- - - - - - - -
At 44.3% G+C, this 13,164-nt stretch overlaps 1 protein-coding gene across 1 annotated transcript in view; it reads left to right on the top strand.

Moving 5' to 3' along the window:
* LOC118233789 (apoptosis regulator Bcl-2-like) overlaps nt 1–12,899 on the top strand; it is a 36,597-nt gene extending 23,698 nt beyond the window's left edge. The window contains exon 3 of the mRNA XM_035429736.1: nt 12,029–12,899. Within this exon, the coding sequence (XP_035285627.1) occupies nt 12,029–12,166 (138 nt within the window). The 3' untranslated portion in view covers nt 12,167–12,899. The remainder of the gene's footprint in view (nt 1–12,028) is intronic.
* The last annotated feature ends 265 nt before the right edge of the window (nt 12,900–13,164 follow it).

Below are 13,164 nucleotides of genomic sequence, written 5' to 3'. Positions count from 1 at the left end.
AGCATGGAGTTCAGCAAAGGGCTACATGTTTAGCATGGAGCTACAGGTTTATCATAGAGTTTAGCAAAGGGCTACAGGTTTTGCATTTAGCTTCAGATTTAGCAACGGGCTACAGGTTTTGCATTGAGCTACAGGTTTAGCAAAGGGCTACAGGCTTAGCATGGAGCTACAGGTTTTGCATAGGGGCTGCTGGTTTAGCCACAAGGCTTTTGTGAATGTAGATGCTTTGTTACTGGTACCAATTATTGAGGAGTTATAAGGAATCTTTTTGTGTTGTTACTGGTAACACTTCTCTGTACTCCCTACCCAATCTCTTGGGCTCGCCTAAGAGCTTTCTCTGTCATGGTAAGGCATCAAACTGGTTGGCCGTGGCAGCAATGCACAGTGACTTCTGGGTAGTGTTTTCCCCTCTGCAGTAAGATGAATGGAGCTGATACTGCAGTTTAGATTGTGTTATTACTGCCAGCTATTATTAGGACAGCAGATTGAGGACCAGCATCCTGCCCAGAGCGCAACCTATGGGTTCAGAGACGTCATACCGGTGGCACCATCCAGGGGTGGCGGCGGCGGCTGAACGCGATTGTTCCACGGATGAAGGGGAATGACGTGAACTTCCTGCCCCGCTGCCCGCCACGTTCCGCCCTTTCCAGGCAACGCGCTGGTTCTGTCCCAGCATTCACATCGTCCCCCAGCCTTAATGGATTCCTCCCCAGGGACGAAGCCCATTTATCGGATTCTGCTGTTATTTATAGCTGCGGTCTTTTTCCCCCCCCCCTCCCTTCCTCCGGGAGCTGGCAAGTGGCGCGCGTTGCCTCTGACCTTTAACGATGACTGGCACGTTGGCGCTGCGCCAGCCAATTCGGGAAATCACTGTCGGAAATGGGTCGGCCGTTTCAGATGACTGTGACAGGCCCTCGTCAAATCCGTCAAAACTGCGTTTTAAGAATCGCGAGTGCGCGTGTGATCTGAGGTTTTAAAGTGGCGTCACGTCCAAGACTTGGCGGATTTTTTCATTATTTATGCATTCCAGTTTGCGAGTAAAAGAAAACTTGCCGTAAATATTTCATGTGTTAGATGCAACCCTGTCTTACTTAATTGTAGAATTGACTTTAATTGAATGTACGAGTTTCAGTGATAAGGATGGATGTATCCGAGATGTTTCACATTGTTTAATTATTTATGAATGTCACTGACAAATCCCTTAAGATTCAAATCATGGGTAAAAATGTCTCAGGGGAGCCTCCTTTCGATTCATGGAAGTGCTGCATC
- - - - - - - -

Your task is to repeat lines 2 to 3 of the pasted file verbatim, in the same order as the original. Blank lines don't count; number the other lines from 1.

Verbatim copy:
Moving 5' to 3' along the window:
* LOC118233789 (apoptosis regulator Bcl-2-like) overlaps nt 1–12,899 on the top strand; it is a 36,597-nt gene extending 23,698 nt beyond the window's left edge. The window contains exon 3 of the mRNA XM_035429736.1: nt 12,029–12,899. Within this exon, the coding sequence (XP_035285627.1) occupies nt 12,029–12,166 (138 nt within the window). The 3' untranslated portion in view covers nt 12,167–12,899. The remainder of the gene's footprint in view (nt 1–12,028) is intronic.